Some day perhaps we can get beyond grade school biology reminders. And maybe someone will know how biology captures the sun’s photons to separate hydrogens in water and plug them on carbon. And maybe someone will know how biology generates electricity. We have a lot to learn quickly. And most environment energy discussions are heading in the wrong direction.

Edward Kerr's picture
Edward Kerr on June 29, 2012

Goeffrey,

As you note, Fusion research has been going on for several decades with little, if any, progress. True, if we were able to harness that power we could decommission all of the wind mills that are flying out the door. (too slowly for my tastes though) You are also correct to point out that all energy is solar in origin, be it fossil or, so called, alternative. Even the uranium that you mention was produced in a stellar reaction. (nova or supernova- 3% loss of matter vs nearly 100% loss of matter) I have to agree with Andrew when he notes that our energy problem is too immediate to pin our hopes on the “long shot” that fusion represents. Still, cutting back on R&D in general is, as you point out, shortsighted.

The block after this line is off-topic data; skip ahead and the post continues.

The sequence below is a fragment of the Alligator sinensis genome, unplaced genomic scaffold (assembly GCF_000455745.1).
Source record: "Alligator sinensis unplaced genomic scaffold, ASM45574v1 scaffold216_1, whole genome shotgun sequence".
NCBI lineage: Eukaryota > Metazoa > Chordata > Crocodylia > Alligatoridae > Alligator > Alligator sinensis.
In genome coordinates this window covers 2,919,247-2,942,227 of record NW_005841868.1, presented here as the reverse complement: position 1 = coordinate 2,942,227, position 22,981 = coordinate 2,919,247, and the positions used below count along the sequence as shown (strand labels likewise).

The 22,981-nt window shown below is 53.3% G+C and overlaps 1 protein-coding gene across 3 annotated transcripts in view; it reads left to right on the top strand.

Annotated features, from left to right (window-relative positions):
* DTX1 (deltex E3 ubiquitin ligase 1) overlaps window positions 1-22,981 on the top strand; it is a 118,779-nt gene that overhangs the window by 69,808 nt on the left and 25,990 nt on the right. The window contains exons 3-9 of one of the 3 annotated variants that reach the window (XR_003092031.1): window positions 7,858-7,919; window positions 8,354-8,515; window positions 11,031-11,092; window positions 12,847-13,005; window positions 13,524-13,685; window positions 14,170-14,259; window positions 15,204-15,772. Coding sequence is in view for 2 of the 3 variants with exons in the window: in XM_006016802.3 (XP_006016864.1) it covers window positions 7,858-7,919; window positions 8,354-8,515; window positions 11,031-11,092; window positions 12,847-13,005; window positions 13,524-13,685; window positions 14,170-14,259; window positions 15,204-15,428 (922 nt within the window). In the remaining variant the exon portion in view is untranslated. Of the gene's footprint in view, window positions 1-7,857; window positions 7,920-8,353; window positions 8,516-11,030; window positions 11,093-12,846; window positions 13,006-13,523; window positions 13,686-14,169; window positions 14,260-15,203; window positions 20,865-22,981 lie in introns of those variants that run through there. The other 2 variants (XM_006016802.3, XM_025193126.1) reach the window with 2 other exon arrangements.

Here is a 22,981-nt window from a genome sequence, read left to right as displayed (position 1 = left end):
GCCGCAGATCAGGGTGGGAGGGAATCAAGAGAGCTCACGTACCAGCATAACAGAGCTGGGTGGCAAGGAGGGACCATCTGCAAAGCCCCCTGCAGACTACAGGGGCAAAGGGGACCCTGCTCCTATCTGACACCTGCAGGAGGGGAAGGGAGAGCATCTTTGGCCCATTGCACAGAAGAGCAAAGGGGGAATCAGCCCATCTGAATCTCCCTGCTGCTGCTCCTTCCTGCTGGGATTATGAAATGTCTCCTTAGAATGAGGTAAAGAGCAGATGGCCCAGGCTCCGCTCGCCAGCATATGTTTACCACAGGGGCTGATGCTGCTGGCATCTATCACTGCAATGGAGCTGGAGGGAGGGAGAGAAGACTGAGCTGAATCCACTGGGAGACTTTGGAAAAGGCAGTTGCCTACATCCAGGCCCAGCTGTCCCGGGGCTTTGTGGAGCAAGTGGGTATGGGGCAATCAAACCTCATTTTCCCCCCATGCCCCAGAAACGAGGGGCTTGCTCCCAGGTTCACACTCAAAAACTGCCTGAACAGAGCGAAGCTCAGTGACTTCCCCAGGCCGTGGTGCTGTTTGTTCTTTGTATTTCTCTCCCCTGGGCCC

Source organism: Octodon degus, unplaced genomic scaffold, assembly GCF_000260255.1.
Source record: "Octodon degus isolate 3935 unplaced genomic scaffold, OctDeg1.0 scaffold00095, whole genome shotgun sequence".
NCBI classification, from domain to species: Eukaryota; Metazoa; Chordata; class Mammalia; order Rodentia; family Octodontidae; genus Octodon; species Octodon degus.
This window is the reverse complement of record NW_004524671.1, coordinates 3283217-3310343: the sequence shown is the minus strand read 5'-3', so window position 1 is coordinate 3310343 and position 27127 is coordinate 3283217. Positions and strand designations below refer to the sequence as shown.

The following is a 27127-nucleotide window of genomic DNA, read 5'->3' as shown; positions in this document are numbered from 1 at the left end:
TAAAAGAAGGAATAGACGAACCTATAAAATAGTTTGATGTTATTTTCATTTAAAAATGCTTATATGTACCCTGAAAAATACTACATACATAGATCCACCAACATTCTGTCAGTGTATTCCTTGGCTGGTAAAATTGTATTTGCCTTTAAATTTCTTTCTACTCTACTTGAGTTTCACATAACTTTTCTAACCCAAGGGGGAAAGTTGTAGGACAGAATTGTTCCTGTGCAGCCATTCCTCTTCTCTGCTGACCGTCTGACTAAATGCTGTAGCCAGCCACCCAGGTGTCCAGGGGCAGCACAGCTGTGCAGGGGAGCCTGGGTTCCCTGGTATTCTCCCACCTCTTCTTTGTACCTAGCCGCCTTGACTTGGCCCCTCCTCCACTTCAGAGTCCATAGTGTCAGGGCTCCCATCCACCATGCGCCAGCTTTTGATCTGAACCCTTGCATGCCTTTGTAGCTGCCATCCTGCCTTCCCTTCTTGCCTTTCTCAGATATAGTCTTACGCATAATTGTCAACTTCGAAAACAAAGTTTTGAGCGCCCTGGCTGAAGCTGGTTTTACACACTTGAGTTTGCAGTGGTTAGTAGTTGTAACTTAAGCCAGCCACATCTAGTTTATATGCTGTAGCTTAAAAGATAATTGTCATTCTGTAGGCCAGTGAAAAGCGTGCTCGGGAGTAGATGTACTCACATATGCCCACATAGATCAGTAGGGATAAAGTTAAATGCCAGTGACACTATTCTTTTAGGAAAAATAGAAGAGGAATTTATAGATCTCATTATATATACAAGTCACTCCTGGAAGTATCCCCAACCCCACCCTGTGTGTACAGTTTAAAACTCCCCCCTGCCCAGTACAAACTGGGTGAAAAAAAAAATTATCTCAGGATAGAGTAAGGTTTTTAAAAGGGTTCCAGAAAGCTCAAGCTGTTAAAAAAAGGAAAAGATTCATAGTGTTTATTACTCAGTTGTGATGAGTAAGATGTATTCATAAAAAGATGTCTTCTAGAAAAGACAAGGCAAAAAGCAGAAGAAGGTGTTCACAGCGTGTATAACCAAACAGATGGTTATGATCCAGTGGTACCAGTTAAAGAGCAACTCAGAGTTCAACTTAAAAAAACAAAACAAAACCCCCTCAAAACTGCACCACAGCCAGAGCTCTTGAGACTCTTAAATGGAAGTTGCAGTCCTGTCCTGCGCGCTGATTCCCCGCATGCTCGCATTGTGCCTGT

Thanks for a great post,

Ed

 

Geoffrey Styles's picture
Geoffrey Styles on June 29, 2012

Andrew,

I’ve believed for a long time that we won’t crack our energy problems until we approach them like the Cold War, with long-term, bi-partisan policies that get handed off from one administration to the next.  Update them to reflect new realities (“Tear down that wall!”)  but patience and vision will pay bigger dividends than knee jerks.

Kevin Friesth's picture
Kevin Friesth on July 5, 2012

Geoffrey,